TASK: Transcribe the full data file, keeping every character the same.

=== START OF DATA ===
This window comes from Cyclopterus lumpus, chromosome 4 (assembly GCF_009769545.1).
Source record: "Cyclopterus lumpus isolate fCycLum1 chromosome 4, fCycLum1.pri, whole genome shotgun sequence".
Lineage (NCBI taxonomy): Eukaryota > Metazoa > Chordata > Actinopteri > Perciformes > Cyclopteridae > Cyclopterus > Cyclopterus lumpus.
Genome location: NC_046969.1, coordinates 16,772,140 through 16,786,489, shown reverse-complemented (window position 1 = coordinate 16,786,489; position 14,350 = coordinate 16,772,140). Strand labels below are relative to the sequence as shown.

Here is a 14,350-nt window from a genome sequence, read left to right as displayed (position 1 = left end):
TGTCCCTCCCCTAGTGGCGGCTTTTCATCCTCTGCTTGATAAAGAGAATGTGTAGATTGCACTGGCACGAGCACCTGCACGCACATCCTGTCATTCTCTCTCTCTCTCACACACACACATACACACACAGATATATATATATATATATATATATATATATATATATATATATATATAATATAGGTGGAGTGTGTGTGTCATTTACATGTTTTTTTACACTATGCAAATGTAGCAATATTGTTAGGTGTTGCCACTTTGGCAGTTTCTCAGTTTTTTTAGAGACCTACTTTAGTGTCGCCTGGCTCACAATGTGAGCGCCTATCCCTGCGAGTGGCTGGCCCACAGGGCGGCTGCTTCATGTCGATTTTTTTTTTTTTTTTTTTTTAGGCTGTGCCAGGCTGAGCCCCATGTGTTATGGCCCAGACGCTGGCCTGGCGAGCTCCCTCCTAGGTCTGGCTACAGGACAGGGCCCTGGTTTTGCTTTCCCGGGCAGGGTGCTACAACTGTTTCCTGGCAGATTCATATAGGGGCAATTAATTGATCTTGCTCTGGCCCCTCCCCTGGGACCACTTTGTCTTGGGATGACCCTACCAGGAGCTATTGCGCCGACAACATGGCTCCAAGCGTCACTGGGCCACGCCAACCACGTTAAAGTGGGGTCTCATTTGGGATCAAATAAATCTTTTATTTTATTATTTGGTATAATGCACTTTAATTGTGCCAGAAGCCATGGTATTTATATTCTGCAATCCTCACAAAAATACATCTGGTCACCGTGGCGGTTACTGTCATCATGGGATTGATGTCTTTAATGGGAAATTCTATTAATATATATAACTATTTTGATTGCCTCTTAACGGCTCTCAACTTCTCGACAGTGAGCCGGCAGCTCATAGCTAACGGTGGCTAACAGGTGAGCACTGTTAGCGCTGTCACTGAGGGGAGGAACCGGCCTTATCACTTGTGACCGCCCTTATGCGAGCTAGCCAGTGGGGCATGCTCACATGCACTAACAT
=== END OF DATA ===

This window comes from Cyclopterus lumpus, chromosome 4 (assembly GCF_009769545.1).
Source record: "Cyclopterus lumpus isolate fCycLum1 chromosome 4, fCycLum1.pri, whole genome shotgun sequence".
Lineage (NCBI taxonomy): Eukaryota > Metazoa > Chordata > Actinopteri > Perciformes > Cyclopteridae > Cyclopterus > Cyclopterus lumpus.
Genome location: NC_046969.1, coordinates 16,772,140 through 16,786,489, shown reverse-complemented (window position 1 = coordinate 16,786,489; position 14,350 = coordinate 16,772,140). Strand labels below are relative to the sequence as shown.

Here is a 14,350-nt window from a genome sequence, read left to right as displayed (position 1 = left end):
TGTCCCTCCCCTAGTGGCGGCTTTTCATCCTCTGCTTGATAAAGAGAATGTGTAGATTGCACTGGCACGAGCACCTGCACGCACATCCTGTCATTCTCTCTCTCTCTCACACACACACATACACACACAGATATATATATATATATATATATATATATATATATATATATATATATAATATAGGTGGAGTGTGTGTGTCATTTACATGTTTTTTTACACTATGCAAATGTAGCAATATTGTTAGGTGTTGCCACTTTGGCAGTTTCTCAGTTTTTTTAGAGACCTACTTTAGTGTCGCCTGGCTCACAATGTGAGCGCCTATCCCTGCGAGTGGCTGGCCCACAGGGCGGCTGCTTCATGTCGATTTTTTTTTTTTTTTTTTTTTAGGCTGTGCCAGGCTGAGCCCCATGTGTTATGGCCCAGACGCTGGCCTGGCGAGCTCCCTCCTAGGTCTGGCTACAGGACAGGGCCCTGGTTTTGCTTTCCCGGGCAGGGTGCTACAACTGTTTCCTGGCAGATTCATATAGGGGCAATTAATTGATCTTGCTCTGGCCCCTCCCCTGGGACCACTTTGTCTTGGGATGACCCTACCAGGAGCTATTGCGCCGACAACATGGCTCCAAGCGTCACTGGGCCACGCCAACCACGTTAAAGTGGGGTCTCATTTGGGATCAAATAAATCTTTTATTTTATTATTTGGTATAATGCACTTTAATTGTGCCAGAAGCCATGGTATTTATATTCTGCAATCCTCACAAAAATACATCTGGTCACCGTGGCGGTTACTGTCATCATGGGATTGATGTCTTTAATGGGAAATTCTATTAATATATATAACTATTTTGATTGCCTCTTAACGGCTCTCAACTTCTCGACAGTGAGCCGGCAGCTCATAGCTAACGGTGGCTAACAGGTGAGCACTGTTAGCGCTGTCACTGAGGGGAGGAACCGGCCTTATCACTTGTGACCGCCCTTATGCGAGCTAGCCAGTGGGGCATGCTCACATGCACTAACAT